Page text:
SALT LAKE CITY — Where is the ethical line drawn on Utah Democrats affiliating with the Republican Party in order to cast a vote to influence the GOP primary? Is it monkey-wrenching an election or is it OK because it’s within the rules?
Former Utah Republican Rep. Enid Mickelsen joined Amy Donaldson of the Deseret News and Dave Noriega to analyze the politics behind Democrats switching sides to vote in the recent GOP gubernatorial primary and the District 1 and 4 congressional races.
Donaldson affiliated with the Republican Party in January, she said, to participate in the June 30 primary for governor. She said she thought most of the moderate voters aren’t affiliated with either major party or are not participating in the primary elections.
“I believe people affiliated for this election because they saw it as a competitive race between factions of the Republican Party,” she said.
Even Greg Hughes, a candidate for governor of Utah, took note of voters switching affiliations to the GOP.
1/2 The Republican party in Utah is under attack. A former Democrat party Chairman and ultra-liberal State Senator is now a registered Republican – and it’s not because he suddenly became a fan of small government…https://t.co/aNhIHODyTw
— Greg Hughes for Governor 2020 (@GHughesUtah) May 27, 2020
No gaming the system
Mickelsen said she has “nothing but respect” for voters like Donaldson who do their research into the candidates and issues and affiliate with a party long before Election Day.
“You didn’t switch from Democrat to Republican at the last minute to try to make a strategic vote,” Mickelsen said. “Gaming the system is not something we should encourage.
“I think there ought to be some kind of time limit where are you can’t change your affiliation within the last 10 days. I would push it out further than that. I would say two months because then you’re not gonna have such a disproportionate impact on the race. . . If you got a flood of people coming in at the end because they want to game the system, that’s something I have a problem with,” Mickelsen said.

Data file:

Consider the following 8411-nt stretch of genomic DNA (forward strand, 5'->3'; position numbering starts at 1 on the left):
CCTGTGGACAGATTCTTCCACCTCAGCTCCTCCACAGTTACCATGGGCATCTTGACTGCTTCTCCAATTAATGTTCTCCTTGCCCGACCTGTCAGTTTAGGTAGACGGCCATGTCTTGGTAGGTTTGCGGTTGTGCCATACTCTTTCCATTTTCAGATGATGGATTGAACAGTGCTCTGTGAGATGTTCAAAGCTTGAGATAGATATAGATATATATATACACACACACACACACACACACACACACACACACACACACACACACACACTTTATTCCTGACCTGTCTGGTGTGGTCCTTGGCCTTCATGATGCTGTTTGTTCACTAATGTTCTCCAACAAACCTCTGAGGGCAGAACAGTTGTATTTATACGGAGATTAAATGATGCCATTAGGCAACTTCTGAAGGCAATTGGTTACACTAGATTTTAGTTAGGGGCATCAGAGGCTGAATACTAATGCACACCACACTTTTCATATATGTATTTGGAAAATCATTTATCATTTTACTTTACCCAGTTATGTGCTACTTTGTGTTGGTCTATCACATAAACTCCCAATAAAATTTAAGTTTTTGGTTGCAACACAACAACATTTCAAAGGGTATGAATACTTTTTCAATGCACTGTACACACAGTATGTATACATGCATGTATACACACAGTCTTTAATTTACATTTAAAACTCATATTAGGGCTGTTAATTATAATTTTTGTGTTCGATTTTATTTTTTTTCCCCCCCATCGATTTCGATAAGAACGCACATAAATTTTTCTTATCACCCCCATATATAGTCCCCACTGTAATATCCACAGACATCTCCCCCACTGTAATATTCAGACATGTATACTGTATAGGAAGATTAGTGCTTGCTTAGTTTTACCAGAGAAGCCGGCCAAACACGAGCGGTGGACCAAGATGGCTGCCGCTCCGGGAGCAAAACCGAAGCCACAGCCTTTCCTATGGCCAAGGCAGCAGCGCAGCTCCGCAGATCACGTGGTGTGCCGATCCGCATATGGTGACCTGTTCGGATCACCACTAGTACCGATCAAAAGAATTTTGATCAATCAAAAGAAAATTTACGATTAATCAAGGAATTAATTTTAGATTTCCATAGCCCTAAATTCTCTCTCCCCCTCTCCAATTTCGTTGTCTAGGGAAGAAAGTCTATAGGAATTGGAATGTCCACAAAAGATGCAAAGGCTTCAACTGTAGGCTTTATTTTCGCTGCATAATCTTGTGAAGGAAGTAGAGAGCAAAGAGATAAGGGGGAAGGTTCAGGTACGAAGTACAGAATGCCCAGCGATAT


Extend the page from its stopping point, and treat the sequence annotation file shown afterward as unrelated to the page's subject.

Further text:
“That’s where it really feels unethical for me,” Dave said. “My philosophy is Republicans, you put up your candidate. Democrats, you put up yours, and then we’ll have our choice. When you’re trying to sabotage each other . . . listen, politics is bad enough, I mean it’s dirty enough . . .that just seems so wrong to me.”
“I want the best candidate that each party can put up. I’ve split my ticket at times over the years where I have not felt comfortable with the Republican candidate. In those situations, I want the Democrats to put up the best candidate they can put up,” Mickelsen said.
“Frankly, the Utah Democratic Party in the last few years hasn’t always done that. They’ve put up statement candidates. They’re not going to get over 20 percent of the vote because that’s the base vote of the Democratic Party in the state of Utah,” she continued.
GOP primary is the deciding contest
Donaldson said the best Democratic candidates won’t run because they don’t have anyway of winning. She said the races in Utah are decided in the GOP primary, and those are closed to voters not affiliated with the Republican Party, including Democrats.
“So if you want to participate, you have to affiliate,” Donaldson said.
“I agree with you, but let’s look at what the root of the problem is. The real root of the problem is the Democratic Party in Utah puts up extreme candidates for the most part,” Mickelsen said.
“I think the real issue is we have two parties,” Donaldson said. “We have a much wider, diverse belief system. There’s some real interesting political views out there that don’t get represented because we have two parties that are playing to their extreme ends.”
“You and I are going to have to agree to disagree on that because I think the two-party system has served the country well — most of the time,” Mickelsen said. “What’s happened now though is, for example, these congressional seats. There are so few swing districts left. Most districts, if you win the primary, whether you’re Republican or a Democrat, you’ve won that seat. And that’s not healthy.”
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